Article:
Hovland in position in Puerto Rico to join fellow phenoms with win
February 22, 2020
By Ben Everill, PGATOUR.COM
Viktor Hovland sinks birdie putt on No. 12 at Puerto Rico
Viktor Hovland didn’t shy away from all the hype. To be fair, it would be hard to avoid it in this modern day and age. The wave of expectation on his young shoulders after turning professional last summer was heavy, but the U.S. Amateur winner seemed to take it all in stride.
In fact, he almost seemed to thrive in it. The 22-year-old Norwegian joined Oklahoma State teammate Matthew Wolfe and Cal’s Collin Morikawa as youngsters with an immediate impact on the PGA TOUR, contending from the word go. A final round 67 at Pebble Beach in the U.S. Open introduced the smiling assassin to many fans in his final amateur start and then his play after it solidified him as a new favorite.
In his five professional starts, Hovland made all five cuts, finishing inside the top 16 of four of them, including finishing fourth at the Wyndham Championship. His last 13 rounds of the season were in the 60s.
While Wolfe and Morikawa made a heavier splash by winning and jumping straight into the big time, Hovland did everything but win. He might not have made enough points to jump straight onto the TOUR, but he did get into the Korn Ferry Tour Finals and promptly finished T11 and T2 to secure his place amongst the big guns this season with relative ease.
It seemed just a matter of moments before we would see him hoisting a trophy, a thought that a couple of decades ago would seem ludicrous. But the modern world of golf throws young stars at us on an almost endless production line, and this was the next one we expected to cash in.
After extending his streak of rounds in the 60s to a record 19 and grabbing a top 10 out of the gate at A Military Tribute at The Greenbrier, there was no reason to dampen the expectations. But things did slowdown from that point.
His first missed cut came in November at the Mayakoba Golf Classic and after a trip to the Middle East to play on the European Tour. Early this year, he missed another weekend at the Waste Management Phoenix Open before a reasonable T38 at the AT&T Pebble Beach Pro-Am.
The expectations had started to gnaw at the youngster now and a little bit of annoyance was entering his game. Frustrations were starting to try to surface, which is not ideal given his best golf is played when he’s focused – but clearly having fun.
So this week’s Puerto Rico Open could not have come at a better time for Hovland. As the games top stars play in the World Golf Championships – Mexico Championship, including Morikawa, Hovland had a chance to head to the island paradise and reset. Smell the roses so to speak a little outside the spotlight and get back to what works best. In other words, find the smiling assassin once more.
And so far so good as rounds of 68-66-64 have him at 18 under and sitting atop the leaderboard by a shot over Martin Laird with a round to play. The key was his patience. Early in his third round, Hovland’s ball-striking was at its clinical best, but a few good chances for birdie fell by the wayside on the greens.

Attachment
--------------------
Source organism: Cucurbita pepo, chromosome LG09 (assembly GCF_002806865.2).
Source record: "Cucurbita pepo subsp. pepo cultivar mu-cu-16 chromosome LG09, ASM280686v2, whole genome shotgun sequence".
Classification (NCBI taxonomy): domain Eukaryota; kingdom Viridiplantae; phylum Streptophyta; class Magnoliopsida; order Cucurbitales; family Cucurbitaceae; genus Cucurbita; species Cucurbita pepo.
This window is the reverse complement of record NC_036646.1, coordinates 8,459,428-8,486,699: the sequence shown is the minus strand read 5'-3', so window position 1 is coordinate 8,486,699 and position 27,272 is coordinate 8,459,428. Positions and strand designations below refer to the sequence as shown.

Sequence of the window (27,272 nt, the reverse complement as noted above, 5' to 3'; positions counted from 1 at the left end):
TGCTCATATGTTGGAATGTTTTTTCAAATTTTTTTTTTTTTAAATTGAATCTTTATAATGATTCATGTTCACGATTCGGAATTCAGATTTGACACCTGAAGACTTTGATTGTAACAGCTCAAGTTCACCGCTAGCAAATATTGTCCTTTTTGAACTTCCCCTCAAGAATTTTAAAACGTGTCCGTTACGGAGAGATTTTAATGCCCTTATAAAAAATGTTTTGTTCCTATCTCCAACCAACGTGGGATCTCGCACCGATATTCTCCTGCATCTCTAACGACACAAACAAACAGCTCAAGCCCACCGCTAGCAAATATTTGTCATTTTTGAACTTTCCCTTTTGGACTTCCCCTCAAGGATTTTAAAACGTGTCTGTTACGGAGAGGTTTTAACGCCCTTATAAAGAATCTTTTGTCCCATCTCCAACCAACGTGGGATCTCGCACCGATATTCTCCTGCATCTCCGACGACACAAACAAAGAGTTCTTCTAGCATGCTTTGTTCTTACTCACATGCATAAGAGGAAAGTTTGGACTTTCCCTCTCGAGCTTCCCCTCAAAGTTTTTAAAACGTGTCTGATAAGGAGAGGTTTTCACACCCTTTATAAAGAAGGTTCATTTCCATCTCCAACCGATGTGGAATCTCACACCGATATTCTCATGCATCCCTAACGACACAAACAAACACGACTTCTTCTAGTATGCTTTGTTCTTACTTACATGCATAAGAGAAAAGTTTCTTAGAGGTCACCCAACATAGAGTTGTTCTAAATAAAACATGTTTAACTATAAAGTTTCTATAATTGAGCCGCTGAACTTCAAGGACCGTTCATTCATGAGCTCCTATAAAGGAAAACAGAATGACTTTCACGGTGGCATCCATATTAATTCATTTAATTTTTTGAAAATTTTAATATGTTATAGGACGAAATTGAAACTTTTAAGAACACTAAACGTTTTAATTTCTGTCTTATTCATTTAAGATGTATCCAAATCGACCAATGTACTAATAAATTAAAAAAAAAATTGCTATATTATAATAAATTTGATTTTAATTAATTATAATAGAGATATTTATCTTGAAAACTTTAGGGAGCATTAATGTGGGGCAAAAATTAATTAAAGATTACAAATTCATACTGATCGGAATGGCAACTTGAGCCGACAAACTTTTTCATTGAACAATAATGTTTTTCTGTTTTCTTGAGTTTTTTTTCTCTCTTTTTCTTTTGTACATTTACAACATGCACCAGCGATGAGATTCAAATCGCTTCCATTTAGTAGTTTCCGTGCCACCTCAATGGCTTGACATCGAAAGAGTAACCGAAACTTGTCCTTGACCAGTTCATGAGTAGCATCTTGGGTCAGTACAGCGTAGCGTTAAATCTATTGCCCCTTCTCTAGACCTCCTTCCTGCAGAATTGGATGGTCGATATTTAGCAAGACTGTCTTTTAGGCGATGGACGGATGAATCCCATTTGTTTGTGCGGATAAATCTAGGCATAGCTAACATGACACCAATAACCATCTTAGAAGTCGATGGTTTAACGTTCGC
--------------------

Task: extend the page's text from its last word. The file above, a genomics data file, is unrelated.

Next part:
Instead of getting frustrated with the abovementioned expectations, Hovland kept his head high and went about picking the course apart. Five back nine birdies, including three in his last four holes, set up his 54-hole lead.
“I've failed a lot at (keeping my composure),” a frank Hovland said post round, also admitting he and caddie Shay Knight had pinpointed it as an issue.
“I haven't been playing as good as I was this week, but I just put a lot of pressure on myself. Whenever I missed a putt, I let it really get to me. But this week I know I'm playing good, so a couple misses here and there aren't really going to kill me.”
Of course after signing his card the talk of expectations for Sunday ramped up again. The last five players to win on the PGA TOUR at age 22 are Morikawa, Jon Rahm, Jordan Spieth, Justin Thomas and Hideki Matsuyama… not a bad crew.
“Hopefully I just continue doing what I have been doing the first three days here. It would be unbelievable to have won on the TOUR already, but I'm just worried about tomorrow,’ he said.
“Hopefully I can hit some good shots and make some putts. I'm just trying to have some fun tomorrow and see how it goes.”
But of course no amount of bunting questions back can keep out the obvious. A win on Sunday would change his trajectory very quickly.
“It would mean a lot. It would put me in a way different position compared to what I am now,” he admitted. “I've gotten invitations here and there, which has been great, but I would like to play my way into tournaments. (A win)… that's a very good steppingstone.”
Laird’s Saturday 63 has him just one back while Josh Teater will start two off the pace. The rest of the chasing pack start at least five shots adrift. You might expect Scotland’s Laird would have an advantage given his three previous TOUR wins. But the last came in 2013 and he sits back in 183rd on the FedExCup so he also brings nerves to Sunday.
A pair of eagles helped Laird tie the Grand Reserve Country Club course record Saturday as he hit all 14 fairways for the 11th time in his career to go with 17 of 18 greens in regulation.
“Obviously (a win) would mean a lot. It seems like a while since the last one, but I've been working hard and it's paying off so far and my game's really been coming around the last month or so,” Laird said. “So I came in here feeling good about everything and obviously played well the first three rounds, but there's a lot of golf to go, so just keep focusing on what we've been doing and keep firing tomorrow and see what happens.”
Whatever does happen, one thing is for sure. Expectations are sure to rise.